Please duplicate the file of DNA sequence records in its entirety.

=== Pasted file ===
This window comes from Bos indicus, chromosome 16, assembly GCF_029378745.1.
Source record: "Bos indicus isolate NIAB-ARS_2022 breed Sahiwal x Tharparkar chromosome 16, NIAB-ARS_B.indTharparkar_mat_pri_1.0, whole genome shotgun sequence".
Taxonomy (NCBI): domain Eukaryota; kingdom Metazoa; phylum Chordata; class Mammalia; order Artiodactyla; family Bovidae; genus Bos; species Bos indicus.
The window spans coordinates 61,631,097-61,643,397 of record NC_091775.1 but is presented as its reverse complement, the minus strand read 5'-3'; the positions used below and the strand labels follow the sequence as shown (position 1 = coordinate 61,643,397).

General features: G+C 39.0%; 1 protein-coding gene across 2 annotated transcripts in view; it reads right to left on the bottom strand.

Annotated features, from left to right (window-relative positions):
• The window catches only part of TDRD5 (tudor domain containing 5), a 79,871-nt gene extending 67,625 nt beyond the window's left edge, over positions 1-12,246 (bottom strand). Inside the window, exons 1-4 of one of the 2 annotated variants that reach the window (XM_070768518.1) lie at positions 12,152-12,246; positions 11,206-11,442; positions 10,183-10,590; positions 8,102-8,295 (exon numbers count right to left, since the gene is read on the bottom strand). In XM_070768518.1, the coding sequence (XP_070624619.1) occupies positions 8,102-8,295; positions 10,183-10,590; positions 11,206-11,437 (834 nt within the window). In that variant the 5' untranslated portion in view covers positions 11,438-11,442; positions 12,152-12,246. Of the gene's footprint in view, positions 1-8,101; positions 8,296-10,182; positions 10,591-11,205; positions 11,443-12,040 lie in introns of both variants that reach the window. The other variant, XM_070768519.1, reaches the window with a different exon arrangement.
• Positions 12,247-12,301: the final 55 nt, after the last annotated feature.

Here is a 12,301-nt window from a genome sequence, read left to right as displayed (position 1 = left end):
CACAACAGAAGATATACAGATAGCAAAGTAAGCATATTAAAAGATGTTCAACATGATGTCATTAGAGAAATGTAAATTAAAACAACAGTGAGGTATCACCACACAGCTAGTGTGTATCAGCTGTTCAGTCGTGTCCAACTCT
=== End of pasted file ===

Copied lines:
This window comes from Bos indicus, chromosome 16, assembly GCF_029378745.1.
Source record: "Bos indicus isolate NIAB-ARS_2022 breed Sahiwal x Tharparkar chromosome 16, NIAB-ARS_B.indTharparkar_mat_pri_1.0, whole genome shotgun sequence".
Taxonomy (NCBI): domain Eukaryota; kingdom Metazoa; phylum Chordata; class Mammalia; order Artiodactyla; family Bovidae; genus Bos; species Bos indicus.
The window spans coordinates 61,631,097-61,643,397 of record NC_091775.1 but is presented as its reverse complement, the minus strand read 5'-3'; the positions used below and the strand labels follow the sequence as shown (position 1 = coordinate 61,643,397).

General features: G+C 39.0%; 1 protein-coding gene across 2 annotated transcripts in view; it reads right to left on the bottom strand.

Annotated features, from left to right (window-relative positions):
• The window catches only part of TDRD5 (tudor domain containing 5), a 79,871-nt gene extending 67,625 nt beyond the window's left edge, over positions 1-12,246 (bottom strand). Inside the window, exons 1-4 of one of the 2 annotated variants that reach the window (XM_070768518.1) lie at positions 12,152-12,246; positions 11,206-11,442; positions 10,183-10,590; positions 8,102-8,295 (exon numbers count right to left, since the gene is read on the bottom strand). In XM_070768518.1, the coding sequence (XP_070624619.1) occupies positions 8,102-8,295; positions 10,183-10,590; positions 11,206-11,437 (834 nt within the window). In that variant the 5' untranslated portion in view covers positions 11,438-11,442; positions 12,152-12,246. Of the gene's footprint in view, positions 1-8,101; positions 8,296-10,182; positions 10,591-11,205; positions 11,443-12,040 lie in introns of both variants that reach the window. The other variant, XM_070768519.1, reaches the window with a different exon arrangement.
• Positions 12,247-12,301: the final 55 nt, after the last annotated feature.

Here is a 12,301-nt window from a genome sequence, read left to right as displayed (position 1 = left end):
CACAACAGAAGATATACAGATAGCAAAGTAAGCATATTAAAAGATGTTCAACATGATGTCATTAGAGAAATGTAAATTAAAACAACAGTGAGGTATCACCACACAGCTAGTGTGTATCAGCTGTTCAGTCGTGTCCAACTCT